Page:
Quaternary ferroelectric perovskite oxides for photovoltaics

2017 edition

Pamela Machado

Ferroelectric perovskite oxide based photovoltaic (PV) cells arise as an innovative and promising alternative to current PV technology [1]. Unlike traditional silicon based PV cells, perovskites provide unique routes to spontaneously separate charge carriers achieving extremely large, above bandgap voltages by a single phase material, abnormal photovoltaic effect. Most ferroelectric oxides have bandgaps in the range of 2.7-5 eV, which allow the use of less than 8-20% of the solar spectrum and show PV currents orders of magnitude lower than traditional PV cells, which have thus far prevented a wider impact (efficiencies < 1%). Enhancing the APV effect in ferroelectric perovskite oxide materials by judicious engineering of the bandgap offers unprecedented opportunities for this class of materials to build PV devices with increased power conversion efficiency [2,3].

Ferroelectric perovskites, sharing a general ABO3 structure, can accommodate a large variety of cations in the A and B positions. Importantly, small changes in the metal-oxygen bond and cation electronegativity leads to octahedral distortions and local strain and thus modify the ferroelectricity and lower the bandgap. Chemical deposition techniques offer great opportunities to nanoengineer ABO3 thin films into functional layers that enhance the electronic and optical properties required for the preparation of efficient solar cells. In this work, we are studying for the first time the A and B cation substitution in BiFeO3 thin films by low cost and scalable chemical solution deposition using non-toxic elements. Regarding the B cation substitution, epitaxial BiFe1-xCoxO3 thin films have been obtained even with challenging high cobalt concentration (up to x =0.7) identifying a strong decrease in the bandgap, from 2.7 to 1.4 eV, while preserving the ferroelectric behavior. Photoconductivity is observed under illumination from a 100 mW/cm2 white light source. On the other hand, we are studying the Bi substitution by rare earth cations as a robust approach to further improve film purity, epitaxy and surface morphology.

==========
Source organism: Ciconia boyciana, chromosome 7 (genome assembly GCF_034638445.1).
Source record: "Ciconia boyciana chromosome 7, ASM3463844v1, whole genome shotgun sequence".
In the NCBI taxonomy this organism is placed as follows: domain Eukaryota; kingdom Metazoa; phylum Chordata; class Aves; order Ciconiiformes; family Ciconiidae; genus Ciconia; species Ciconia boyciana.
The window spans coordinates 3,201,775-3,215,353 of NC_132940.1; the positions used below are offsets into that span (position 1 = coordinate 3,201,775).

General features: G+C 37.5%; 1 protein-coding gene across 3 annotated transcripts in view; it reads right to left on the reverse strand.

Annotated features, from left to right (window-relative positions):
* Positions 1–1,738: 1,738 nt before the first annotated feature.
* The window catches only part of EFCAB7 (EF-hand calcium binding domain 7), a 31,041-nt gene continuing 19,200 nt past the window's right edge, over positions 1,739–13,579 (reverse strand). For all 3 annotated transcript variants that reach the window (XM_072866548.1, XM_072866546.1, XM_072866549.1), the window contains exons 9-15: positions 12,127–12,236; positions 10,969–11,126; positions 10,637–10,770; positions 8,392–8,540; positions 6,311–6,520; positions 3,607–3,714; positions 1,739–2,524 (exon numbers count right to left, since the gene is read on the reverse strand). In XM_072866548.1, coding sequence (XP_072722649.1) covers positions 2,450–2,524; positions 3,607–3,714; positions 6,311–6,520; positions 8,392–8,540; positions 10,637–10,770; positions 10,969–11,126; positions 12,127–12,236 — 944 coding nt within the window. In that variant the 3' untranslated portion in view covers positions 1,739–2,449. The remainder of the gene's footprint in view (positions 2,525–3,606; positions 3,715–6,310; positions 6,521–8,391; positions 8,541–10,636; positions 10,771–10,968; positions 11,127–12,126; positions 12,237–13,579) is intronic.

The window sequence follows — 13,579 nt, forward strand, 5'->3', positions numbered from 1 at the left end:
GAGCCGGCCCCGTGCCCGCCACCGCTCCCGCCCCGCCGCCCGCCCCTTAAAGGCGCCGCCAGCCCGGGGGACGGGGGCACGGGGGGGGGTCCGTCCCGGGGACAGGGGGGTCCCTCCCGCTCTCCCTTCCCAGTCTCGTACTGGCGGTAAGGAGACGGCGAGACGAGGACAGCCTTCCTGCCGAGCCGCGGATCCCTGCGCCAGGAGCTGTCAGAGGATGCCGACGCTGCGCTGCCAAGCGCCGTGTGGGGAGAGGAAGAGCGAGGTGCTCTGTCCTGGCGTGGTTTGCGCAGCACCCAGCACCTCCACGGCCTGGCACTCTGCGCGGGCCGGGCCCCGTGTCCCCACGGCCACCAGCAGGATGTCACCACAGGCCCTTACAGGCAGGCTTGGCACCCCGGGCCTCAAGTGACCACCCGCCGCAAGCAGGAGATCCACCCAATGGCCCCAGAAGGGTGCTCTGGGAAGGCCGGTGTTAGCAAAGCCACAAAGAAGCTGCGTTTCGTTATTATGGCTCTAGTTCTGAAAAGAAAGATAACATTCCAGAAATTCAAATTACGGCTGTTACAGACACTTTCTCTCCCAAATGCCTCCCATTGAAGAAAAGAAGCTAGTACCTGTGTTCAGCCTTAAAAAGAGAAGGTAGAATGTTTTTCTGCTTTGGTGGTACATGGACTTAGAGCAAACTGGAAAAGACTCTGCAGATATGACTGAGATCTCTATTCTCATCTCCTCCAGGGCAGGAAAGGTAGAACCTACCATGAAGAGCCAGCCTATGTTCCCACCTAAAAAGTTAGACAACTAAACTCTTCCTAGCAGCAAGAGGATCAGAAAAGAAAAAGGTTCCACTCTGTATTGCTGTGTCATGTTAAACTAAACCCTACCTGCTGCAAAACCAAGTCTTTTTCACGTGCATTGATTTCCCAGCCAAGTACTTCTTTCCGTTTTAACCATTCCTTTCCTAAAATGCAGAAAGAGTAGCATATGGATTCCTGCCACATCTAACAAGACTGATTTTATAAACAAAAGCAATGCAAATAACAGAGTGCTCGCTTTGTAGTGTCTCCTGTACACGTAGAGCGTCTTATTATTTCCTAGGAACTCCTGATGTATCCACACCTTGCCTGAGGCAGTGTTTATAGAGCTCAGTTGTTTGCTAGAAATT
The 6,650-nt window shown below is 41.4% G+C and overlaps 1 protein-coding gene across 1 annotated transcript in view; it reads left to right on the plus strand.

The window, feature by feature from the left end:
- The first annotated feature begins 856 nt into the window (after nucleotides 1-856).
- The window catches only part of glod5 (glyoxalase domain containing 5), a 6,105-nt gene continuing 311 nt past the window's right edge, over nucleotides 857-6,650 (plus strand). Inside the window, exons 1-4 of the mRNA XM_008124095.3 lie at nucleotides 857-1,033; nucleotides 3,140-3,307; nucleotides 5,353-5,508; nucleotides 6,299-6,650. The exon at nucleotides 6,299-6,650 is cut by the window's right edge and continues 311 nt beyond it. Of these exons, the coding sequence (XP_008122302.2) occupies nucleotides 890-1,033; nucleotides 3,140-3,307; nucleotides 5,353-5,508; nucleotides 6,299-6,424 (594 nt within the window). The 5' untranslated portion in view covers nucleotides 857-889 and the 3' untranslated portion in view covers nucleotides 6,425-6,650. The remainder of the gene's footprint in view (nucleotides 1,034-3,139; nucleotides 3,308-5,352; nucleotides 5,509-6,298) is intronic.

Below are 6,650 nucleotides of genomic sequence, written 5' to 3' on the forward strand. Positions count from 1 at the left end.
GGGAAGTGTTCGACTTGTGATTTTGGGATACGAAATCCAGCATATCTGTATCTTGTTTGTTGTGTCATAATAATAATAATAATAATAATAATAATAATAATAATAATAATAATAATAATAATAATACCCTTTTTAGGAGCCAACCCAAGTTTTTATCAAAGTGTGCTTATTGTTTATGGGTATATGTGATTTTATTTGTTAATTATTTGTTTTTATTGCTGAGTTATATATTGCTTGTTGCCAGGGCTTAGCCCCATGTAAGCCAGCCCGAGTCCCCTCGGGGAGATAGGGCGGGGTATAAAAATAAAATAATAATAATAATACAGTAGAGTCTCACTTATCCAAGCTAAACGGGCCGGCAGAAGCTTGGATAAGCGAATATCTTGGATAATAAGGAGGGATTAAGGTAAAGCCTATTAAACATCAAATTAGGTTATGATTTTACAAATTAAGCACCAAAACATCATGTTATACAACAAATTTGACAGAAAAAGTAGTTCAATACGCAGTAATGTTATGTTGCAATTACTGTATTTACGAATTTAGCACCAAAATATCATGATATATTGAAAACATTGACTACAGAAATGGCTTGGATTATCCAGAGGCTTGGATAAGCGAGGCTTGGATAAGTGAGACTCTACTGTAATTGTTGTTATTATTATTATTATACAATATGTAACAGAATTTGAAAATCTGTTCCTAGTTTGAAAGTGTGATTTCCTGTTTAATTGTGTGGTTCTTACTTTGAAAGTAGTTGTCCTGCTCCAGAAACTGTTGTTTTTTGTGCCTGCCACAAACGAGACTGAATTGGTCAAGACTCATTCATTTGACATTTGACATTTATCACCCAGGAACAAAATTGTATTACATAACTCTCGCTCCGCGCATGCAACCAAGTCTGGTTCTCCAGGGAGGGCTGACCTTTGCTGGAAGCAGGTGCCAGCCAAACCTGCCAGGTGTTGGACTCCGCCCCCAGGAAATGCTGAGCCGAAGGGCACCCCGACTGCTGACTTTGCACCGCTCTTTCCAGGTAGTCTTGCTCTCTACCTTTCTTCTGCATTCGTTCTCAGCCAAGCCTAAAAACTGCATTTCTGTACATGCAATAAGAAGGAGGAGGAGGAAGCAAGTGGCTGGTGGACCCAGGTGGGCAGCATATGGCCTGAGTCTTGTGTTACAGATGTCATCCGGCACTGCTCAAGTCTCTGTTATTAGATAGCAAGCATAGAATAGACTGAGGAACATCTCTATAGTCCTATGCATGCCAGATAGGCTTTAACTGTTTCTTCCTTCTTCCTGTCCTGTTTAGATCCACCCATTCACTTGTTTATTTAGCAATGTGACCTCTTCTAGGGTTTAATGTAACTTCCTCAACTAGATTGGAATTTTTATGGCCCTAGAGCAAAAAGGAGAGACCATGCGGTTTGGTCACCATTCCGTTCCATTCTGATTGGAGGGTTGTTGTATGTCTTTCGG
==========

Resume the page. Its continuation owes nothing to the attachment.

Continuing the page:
[1] P. Lopez-Var├│, M. Coll et al. Physics Reports, (2016) 653,1

[2] I. Grinberg et al., Nature, (2013)

[3] R. Nechache et al. Nature Photonics, (2014)